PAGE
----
Small, large, festive, with cabbage and eggs, potatoes, with wild mushrooms or rice&fish, with jam.. It’s all about pirogi (pies in Russian) and pirogki (small pies). Pies have been always prepared and enjoyed in Russia. The word “pirog” came from a word “pir” that means feast and therefore in old Russia every festival and banquet could be hardly imagine without a large, beautiful and delicious pie.
In old times pies were generally made with rye, wholegrain or any similar flour (which is considered very healthy nowadays), such flour were available among poor people and thus pies could be eaten very often. While the white wheat flour was an expensive thing and using it was an luxury, affordable only among novelty, bourgeoisie and other high classes.
The dough could be prepared with yeast or simple unleavened, based on a soured milk or cream, also made with oil or butter (shortbread pastry). Pies fillings were diverse as well, it could be meat of wild birds like pheasant and black grouse, vegetarian – with fresh forest mushrooms during summer and autumn, with soured cabbage, eggs or dried mushrooms on a winter time, sweet – with wild berries, dried fruits or homemade preserve.
Without a doubt, serving a large pie or even several pies on a festive table was an indication of the host’s wealth and prosperity.
The dough for these pies was made with yeast and soured liquid yogurt (I used local soured drink-laban, which is very similar to Russian kefir). The dough is very tender and fluffy, and of course very easy to prepare. Pies made from this dough stay soft even on the next day!
I’m loving mashed potatoes filling since childhood, I haven’t made it pretty long time.. Second favourite filling is a mixture of chopped hard-boiled eggs&spring onions, that reminds me spring! I posted the recipe that you can find here, moreover the dough I made that time is unleavened (no any yeast) and even more quickly to prepare, but not thick and fluffy as this one. The choice is up to you, I love both. 🙂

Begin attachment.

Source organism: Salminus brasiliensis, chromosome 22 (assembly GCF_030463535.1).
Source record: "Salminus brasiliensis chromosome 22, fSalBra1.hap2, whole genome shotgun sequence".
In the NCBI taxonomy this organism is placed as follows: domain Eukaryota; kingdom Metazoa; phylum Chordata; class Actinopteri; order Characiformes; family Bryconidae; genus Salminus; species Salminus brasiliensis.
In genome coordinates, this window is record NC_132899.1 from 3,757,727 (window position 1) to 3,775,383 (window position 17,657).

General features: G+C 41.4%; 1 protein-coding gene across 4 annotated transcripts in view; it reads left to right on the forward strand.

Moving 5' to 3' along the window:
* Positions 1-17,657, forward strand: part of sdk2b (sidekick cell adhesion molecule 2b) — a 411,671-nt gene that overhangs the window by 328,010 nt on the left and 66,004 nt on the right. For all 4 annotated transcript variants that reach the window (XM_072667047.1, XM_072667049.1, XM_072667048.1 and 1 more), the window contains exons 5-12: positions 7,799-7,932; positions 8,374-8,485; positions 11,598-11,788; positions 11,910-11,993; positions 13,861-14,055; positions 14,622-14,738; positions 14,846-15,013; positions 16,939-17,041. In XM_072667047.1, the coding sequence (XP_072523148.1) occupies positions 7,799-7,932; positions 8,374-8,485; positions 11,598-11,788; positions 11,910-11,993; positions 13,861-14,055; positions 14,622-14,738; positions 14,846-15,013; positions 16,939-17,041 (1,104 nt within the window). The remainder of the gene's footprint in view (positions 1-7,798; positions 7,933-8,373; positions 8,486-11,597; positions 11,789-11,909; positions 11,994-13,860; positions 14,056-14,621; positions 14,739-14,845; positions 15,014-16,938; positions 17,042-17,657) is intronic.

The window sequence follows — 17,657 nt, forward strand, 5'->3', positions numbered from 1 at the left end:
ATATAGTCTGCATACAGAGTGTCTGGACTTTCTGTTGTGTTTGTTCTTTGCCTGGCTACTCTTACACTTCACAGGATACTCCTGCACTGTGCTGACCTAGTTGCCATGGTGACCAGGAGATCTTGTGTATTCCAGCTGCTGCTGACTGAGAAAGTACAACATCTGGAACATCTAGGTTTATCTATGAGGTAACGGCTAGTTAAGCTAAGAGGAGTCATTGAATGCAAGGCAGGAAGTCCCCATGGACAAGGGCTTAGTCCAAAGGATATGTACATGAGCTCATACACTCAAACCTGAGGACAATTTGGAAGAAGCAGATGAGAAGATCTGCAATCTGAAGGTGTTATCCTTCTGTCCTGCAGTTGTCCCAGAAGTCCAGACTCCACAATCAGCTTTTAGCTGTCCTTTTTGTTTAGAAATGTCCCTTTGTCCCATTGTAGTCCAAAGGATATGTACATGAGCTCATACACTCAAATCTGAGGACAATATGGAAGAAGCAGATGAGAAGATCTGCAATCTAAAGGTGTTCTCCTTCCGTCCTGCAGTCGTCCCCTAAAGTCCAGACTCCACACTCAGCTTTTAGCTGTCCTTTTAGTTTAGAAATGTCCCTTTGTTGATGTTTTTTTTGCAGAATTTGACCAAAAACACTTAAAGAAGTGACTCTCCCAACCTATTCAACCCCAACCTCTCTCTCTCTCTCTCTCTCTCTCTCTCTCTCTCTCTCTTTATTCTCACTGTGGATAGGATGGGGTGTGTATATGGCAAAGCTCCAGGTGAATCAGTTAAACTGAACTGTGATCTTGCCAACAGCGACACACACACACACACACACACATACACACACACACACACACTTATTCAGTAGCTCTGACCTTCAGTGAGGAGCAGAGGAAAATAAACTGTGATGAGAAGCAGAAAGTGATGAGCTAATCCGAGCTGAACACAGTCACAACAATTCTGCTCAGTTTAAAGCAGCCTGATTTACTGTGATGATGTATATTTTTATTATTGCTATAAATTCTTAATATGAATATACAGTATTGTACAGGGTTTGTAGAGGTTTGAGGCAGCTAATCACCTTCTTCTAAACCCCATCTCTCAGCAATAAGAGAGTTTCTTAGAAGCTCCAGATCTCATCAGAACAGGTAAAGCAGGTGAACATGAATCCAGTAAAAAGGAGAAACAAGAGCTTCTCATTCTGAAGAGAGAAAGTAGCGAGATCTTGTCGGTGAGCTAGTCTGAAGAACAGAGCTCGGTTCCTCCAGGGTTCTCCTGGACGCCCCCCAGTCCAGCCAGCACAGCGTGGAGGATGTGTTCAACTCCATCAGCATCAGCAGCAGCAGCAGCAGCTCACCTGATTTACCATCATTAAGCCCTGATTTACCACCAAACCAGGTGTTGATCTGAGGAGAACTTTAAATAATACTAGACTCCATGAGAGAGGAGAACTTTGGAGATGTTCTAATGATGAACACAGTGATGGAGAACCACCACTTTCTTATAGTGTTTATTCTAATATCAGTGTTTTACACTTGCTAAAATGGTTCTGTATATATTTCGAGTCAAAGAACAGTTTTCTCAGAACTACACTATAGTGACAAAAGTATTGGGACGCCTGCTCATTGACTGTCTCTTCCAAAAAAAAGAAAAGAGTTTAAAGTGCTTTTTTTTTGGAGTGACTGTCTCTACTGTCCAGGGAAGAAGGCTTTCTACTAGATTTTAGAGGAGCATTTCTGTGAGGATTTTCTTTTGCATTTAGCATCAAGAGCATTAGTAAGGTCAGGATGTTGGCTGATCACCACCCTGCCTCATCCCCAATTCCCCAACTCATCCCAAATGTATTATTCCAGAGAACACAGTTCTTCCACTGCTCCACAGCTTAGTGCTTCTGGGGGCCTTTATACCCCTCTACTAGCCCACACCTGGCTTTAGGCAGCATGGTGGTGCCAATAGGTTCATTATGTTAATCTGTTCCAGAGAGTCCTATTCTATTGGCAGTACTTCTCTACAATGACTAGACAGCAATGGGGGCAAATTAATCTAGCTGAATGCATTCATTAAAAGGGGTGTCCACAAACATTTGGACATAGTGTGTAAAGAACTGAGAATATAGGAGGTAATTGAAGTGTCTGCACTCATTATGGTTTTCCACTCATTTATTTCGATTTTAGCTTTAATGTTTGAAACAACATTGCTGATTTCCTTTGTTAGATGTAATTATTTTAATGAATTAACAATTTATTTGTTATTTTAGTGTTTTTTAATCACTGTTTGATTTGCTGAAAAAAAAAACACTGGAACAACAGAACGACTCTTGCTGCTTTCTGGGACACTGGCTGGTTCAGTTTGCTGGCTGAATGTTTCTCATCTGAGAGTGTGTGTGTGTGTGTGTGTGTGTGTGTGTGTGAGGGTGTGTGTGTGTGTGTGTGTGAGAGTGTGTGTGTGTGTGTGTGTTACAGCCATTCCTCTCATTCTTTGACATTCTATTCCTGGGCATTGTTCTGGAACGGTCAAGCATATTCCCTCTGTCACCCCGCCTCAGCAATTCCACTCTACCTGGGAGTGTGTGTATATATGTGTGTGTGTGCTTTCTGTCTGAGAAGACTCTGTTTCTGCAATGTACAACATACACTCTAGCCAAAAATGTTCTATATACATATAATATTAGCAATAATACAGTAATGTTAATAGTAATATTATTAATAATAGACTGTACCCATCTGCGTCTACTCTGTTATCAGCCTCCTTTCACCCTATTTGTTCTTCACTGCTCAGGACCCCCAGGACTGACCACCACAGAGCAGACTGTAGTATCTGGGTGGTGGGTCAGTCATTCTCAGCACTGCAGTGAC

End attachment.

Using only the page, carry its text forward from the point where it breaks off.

Russian pirogki with potato filling /sour milk&yeast dough/
Instead of kefir you can use laban, buttermilk or any soured milk.
180g plain flour
6g instant yeast
250ml kefir, warm/at room temperature
50ml sunflower oil
a good pinch of fine salt (about 1/2 tsp)
1 tsp white sugar
1 egg yolk mixed with 1 tbsp milk, for glazing
400g potatoes, peeled and cut into chunks
1 bay leave
1 tbsp oil (olive or sunflower)
a small knob of butter
1 medium onion, chopped
1/2 tsp dried thyme (or 1 tsp fresh thyme leaves)
a pinch of freshly grated nutmeg, optional
salt, black paper to taste
some finely chopped parsley (2-3 tbsp)
- Sift the flour into a large mixing bowl, combine with yeast.
- In a cup/bowl stir kefir with oil, salt and sugar.
- Pour kefir mixture into flour. Mix to combine a dough. Cover with kitchen towel or plastic wrap and leave to prove for 45-60 minutes.
- While the dough is proving, prepare the potato filling (recipe below).
- When it’s risen, divide the dough into several equal balls. The size depends on your taste: if you wish to make small pirogki – you need small dough balls. Roll each ball slightly into round shape. The dough is soft and tender, that sometimes I don’t use rolling-pin and carefully stretch the dough with hands.
- Put a tablespoon or two of potato filing into each round, close and arrange onto lined with baking paper baking tray.
- Leave to rise for 10-15 minutes. Brush with egg wash.
- Bake in a preheated 180C oven for 20 minutes.
- Optionally, you can brush pirogki with butter. Cover with kitchen towel: it helps the dough to stay softer.
- Serve warm with milk or tea.
- In a large pan, bring water to boil. Add potatoes and bay leave, bring to boil again, reduce the heat and simmer on a medium heat for 15-20 minutes or until potatoes are soft and ready.
- Meanwhile, in a small frying pan, heat oil and butter, fry onions on a medium heat until soft and lightly brown. Stir in thyme and saute for a minute more.
- Drain potatoes (leave 2 tbsp of water in a pan). Add butter, nutmeg and season to taste. Mash it. Stir in fried onion and fresh parsley.
Enjoy Russian pies!